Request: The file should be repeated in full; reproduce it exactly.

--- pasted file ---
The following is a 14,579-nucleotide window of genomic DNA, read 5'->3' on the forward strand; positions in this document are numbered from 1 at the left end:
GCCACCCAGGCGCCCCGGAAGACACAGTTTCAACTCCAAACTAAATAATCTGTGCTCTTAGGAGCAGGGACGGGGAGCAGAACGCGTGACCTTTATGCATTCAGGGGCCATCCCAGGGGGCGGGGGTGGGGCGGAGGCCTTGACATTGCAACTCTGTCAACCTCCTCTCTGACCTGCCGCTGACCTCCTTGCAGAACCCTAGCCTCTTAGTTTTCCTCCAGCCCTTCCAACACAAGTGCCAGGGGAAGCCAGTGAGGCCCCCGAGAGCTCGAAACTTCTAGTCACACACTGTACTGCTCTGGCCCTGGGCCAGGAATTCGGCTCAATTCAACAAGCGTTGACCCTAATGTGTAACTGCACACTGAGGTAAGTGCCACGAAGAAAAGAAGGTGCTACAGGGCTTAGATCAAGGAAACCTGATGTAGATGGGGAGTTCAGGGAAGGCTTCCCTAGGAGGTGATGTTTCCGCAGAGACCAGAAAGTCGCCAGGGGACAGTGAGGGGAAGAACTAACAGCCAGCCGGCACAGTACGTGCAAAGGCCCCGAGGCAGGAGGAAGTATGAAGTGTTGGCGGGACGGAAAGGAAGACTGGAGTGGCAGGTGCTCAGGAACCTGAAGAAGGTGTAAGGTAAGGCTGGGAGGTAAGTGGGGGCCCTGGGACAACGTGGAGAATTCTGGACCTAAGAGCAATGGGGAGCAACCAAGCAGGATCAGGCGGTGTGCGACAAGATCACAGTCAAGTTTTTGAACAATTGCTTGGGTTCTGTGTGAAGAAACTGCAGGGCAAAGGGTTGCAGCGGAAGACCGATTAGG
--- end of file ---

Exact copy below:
The following is a 14,579-nucleotide window of genomic DNA, read 5'->3' on the forward strand; positions in this document are numbered from 1 at the left end:
GCCACCCAGGCGCCCCGGAAGACACAGTTTCAACTCCAAACTAAATAATCTGTGCTCTTAGGAGCAGGGACGGGGAGCAGAACGCGTGACCTTTATGCATTCAGGGGCCATCCCAGGGGGCGGGGGTGGGGCGGAGGCCTTGACATTGCAACTCTGTCAACCTCCTCTCTGACCTGCCGCTGACCTCCTTGCAGAACCCTAGCCTCTTAGTTTTCCTCCAGCCCTTCCAACACAAGTGCCAGGGGAAGCCAGTGAGGCCCCCGAGAGCTCGAAACTTCTAGTCACACACTGTACTGCTCTGGCCCTGGGCCAGGAATTCGGCTCAATTCAACAAGCGTTGACCCTAATGTGTAACTGCACACTGAGGTAAGTGCCACGAAGAAAAGAAGGTGCTACAGGGCTTAGATCAAGGAAACCTGATGTAGATGGGGAGTTCAGGGAAGGCTTCCCTAGGAGGTGATGTTTCCGCAGAGACCAGAAAGTCGCCAGGGGACAGTGAGGGGAAGAACTAACAGCCAGCCGGCACAGTACGTGCAAAGGCCCCGAGGCAGGAGGAAGTATGAAGTGTTGGCGGGACGGAAAGGAAGACTGGAGTGGCAGGTGCTCAGGAACCTGAAGAAGGTGTAAGGTAAGGCTGGGAGGTAAGTGGGGGCCCTGGGACAACGTGGAGAATTCTGGACCTAAGAGCAATGGGGAGCAACCAAGCAGGATCAGGCGGTGTGCGACAAGATCACAGTCAAGTTTTTGAACAATTGCTTGGGTTCTGTGTGAAGAAACTGCAGGGCAAAGGGTTGCAGCGGAAGACCGATTAGG